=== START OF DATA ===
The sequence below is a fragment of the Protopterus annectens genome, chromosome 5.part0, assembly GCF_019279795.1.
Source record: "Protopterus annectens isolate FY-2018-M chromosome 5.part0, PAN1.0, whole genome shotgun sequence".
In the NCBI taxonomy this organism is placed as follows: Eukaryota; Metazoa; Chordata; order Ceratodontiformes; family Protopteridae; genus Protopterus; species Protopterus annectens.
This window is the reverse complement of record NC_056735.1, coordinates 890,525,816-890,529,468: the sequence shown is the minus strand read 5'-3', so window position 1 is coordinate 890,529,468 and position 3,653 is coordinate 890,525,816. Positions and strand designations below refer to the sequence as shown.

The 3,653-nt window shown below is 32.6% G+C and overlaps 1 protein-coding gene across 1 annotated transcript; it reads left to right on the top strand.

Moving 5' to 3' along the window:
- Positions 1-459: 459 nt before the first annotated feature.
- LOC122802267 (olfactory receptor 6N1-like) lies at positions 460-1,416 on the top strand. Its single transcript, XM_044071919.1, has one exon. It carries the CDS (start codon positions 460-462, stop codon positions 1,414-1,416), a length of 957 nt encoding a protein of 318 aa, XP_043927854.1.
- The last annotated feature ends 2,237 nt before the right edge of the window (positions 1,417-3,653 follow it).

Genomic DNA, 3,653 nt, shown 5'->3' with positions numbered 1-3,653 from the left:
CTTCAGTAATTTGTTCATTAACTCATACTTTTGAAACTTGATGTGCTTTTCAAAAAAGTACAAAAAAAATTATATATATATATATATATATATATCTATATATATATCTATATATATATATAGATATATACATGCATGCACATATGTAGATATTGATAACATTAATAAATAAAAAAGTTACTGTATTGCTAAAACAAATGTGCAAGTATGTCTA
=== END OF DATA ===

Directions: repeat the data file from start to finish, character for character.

The sequence below is a fragment of the Protopterus annectens genome, chromosome 5.part0, assembly GCF_019279795.1.
Source record: "Protopterus annectens isolate FY-2018-M chromosome 5.part0, PAN1.0, whole genome shotgun sequence".
In the NCBI taxonomy this organism is placed as follows: Eukaryota; Metazoa; Chordata; order Ceratodontiformes; family Protopteridae; genus Protopterus; species Protopterus annectens.
This window is the reverse complement of record NC_056735.1, coordinates 890,525,816-890,529,468: the sequence shown is the minus strand read 5'-3', so window position 1 is coordinate 890,529,468 and position 3,653 is coordinate 890,525,816. Positions and strand designations below refer to the sequence as shown.

The 3,653-nt window shown below is 32.6% G+C and overlaps 1 protein-coding gene across 1 annotated transcript; it reads left to right on the top strand.

Moving 5' to 3' along the window:
- Positions 1-459: 459 nt before the first annotated feature.
- LOC122802267 (olfactory receptor 6N1-like) lies at positions 460-1,416 on the top strand. Its single transcript, XM_044071919.1, has one exon. It carries the CDS (start codon positions 460-462, stop codon positions 1,414-1,416), a length of 957 nt encoding a protein of 318 aa, XP_043927854.1.
- The last annotated feature ends 2,237 nt before the right edge of the window (positions 1,417-3,653 follow it).

Genomic DNA, 3,653 nt, shown 5'->3' with positions numbered 1-3,653 from the left:
CTTCAGTAATTTGTTCATTAACTCATACTTTTGAAACTTGATGTGCTTTTCAAAAAAGTACAAAAAAAATTATATATATATATATATATATATATCTATATATATATCTATATATATATATAGATATATACATGCATGCACATATGTAGATATTGATAACATTAATAAATAAAAAAGTTACTGTATTGCTAAAACAAATGTGCAAGTATGTCTA